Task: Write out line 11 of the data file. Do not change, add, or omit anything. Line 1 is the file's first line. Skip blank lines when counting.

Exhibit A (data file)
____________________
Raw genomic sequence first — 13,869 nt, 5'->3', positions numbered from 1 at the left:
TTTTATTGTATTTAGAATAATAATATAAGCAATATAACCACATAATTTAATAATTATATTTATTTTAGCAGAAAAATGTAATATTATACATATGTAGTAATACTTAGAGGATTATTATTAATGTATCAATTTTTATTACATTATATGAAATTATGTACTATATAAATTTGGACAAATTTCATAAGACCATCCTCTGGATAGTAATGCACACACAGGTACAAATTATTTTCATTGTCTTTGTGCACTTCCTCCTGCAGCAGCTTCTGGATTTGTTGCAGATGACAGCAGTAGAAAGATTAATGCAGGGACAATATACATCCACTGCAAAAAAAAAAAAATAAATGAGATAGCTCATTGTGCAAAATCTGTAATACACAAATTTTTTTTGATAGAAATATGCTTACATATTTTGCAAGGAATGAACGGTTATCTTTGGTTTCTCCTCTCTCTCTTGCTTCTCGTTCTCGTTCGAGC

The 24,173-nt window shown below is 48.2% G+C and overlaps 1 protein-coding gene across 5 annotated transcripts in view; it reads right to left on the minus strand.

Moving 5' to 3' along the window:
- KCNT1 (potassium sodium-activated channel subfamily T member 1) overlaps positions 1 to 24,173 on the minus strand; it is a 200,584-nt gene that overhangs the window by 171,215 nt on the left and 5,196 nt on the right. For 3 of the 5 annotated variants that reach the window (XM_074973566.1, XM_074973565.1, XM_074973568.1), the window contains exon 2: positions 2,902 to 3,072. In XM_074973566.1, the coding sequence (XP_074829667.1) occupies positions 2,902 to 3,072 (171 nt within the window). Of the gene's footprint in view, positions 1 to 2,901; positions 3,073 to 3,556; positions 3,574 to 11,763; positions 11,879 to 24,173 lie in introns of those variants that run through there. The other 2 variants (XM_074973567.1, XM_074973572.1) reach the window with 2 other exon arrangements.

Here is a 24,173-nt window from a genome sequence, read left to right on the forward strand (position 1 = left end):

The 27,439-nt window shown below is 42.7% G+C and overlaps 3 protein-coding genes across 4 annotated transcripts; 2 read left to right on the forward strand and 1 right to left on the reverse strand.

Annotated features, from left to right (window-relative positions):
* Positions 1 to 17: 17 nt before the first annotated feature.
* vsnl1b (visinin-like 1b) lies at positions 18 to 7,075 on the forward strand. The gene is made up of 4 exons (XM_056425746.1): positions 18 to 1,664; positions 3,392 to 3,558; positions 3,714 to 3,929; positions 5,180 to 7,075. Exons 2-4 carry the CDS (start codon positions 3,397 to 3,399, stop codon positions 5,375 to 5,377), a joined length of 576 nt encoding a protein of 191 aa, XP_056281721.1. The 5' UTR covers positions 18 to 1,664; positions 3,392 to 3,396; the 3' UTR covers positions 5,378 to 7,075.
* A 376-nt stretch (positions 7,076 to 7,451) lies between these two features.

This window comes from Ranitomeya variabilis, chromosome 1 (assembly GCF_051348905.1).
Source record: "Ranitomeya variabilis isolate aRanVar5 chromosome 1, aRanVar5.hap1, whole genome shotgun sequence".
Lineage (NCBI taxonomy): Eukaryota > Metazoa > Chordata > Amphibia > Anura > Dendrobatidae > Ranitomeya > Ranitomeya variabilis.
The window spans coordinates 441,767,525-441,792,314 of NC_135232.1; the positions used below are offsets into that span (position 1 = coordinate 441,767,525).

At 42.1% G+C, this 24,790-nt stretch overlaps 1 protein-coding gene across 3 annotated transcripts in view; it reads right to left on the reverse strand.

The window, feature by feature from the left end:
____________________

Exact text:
* A 376-nt stretch (positions 7,076 to 7,451) lies between these two features.